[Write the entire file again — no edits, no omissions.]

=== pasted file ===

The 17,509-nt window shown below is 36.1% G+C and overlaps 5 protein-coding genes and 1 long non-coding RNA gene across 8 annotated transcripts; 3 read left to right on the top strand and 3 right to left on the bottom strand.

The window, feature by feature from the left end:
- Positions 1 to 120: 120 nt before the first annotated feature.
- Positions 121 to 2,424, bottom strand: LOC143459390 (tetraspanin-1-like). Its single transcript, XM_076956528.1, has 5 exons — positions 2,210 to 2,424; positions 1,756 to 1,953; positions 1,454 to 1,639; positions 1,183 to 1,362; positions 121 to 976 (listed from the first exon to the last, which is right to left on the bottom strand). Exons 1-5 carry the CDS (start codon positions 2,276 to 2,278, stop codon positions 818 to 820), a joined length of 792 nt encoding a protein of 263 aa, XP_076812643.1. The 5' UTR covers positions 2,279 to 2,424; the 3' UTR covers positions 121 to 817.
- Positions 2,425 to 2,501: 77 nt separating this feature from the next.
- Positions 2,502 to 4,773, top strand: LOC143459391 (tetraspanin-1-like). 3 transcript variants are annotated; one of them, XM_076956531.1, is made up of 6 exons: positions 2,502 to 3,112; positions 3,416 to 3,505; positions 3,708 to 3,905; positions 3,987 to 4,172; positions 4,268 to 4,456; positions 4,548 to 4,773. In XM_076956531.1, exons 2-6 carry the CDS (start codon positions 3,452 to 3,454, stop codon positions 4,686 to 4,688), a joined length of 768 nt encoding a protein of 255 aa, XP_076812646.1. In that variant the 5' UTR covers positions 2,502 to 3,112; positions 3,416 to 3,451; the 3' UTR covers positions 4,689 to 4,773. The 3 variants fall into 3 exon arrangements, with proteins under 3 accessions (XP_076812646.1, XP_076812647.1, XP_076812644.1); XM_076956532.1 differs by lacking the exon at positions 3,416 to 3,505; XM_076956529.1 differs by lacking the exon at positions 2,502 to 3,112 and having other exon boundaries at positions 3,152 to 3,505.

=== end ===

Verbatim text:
The 17,509-nt window shown below is 36.1% G+C and overlaps 5 protein-coding genes and 1 long non-coding RNA gene across 8 annotated transcripts; 3 read left to right on the top strand and 3 right to left on the bottom strand.

The window, feature by feature from the left end:
- Positions 1 to 120: 120 nt before the first annotated feature.
- Positions 121 to 2,424, bottom strand: LOC143459390 (tetraspanin-1-like). Its single transcript, XM_076956528.1, has 5 exons — positions 2,210 to 2,424; positions 1,756 to 1,953; positions 1,454 to 1,639; positions 1,183 to 1,362; positions 121 to 976 (listed from the first exon to the last, which is right to left on the bottom strand). Exons 1-5 carry the CDS (start codon positions 2,276 to 2,278, stop codon positions 818 to 820), a joined length of 792 nt encoding a protein of 263 aa, XP_076812643.1. The 5' UTR covers positions 2,279 to 2,424; the 3' UTR covers positions 121 to 817.
- Positions 2,425 to 2,501: 77 nt separating this feature from the next.
- Positions 2,502 to 4,773, top strand: LOC143459391 (tetraspanin-1-like). 3 transcript variants are annotated; one of them, XM_076956531.1, is made up of 6 exons: positions 2,502 to 3,112; positions 3,416 to 3,505; positions 3,708 to 3,905; positions 3,987 to 4,172; positions 4,268 to 4,456; positions 4,548 to 4,773. In XM_076956531.1, exons 2-6 carry the CDS (start codon positions 3,452 to 3,454, stop codon positions 4,686 to 4,688), a joined length of 768 nt encoding a protein of 255 aa, XP_076812646.1. In that variant the 5' UTR covers positions 2,502 to 3,112; positions 3,416 to 3,451; the 3' UTR covers positions 4,689 to 4,773. The 3 variants fall into 3 exon arrangements, with proteins under 3 accessions (XP_076812646.1, XP_076812647.1, XP_076812644.1); XM_076956532.1 differs by lacking the exon at positions 3,416 to 3,505; XM_076956529.1 differs by lacking the exon at positions 2,502 to 3,112 and having other exon boundaries at positions 3,152 to 3,505.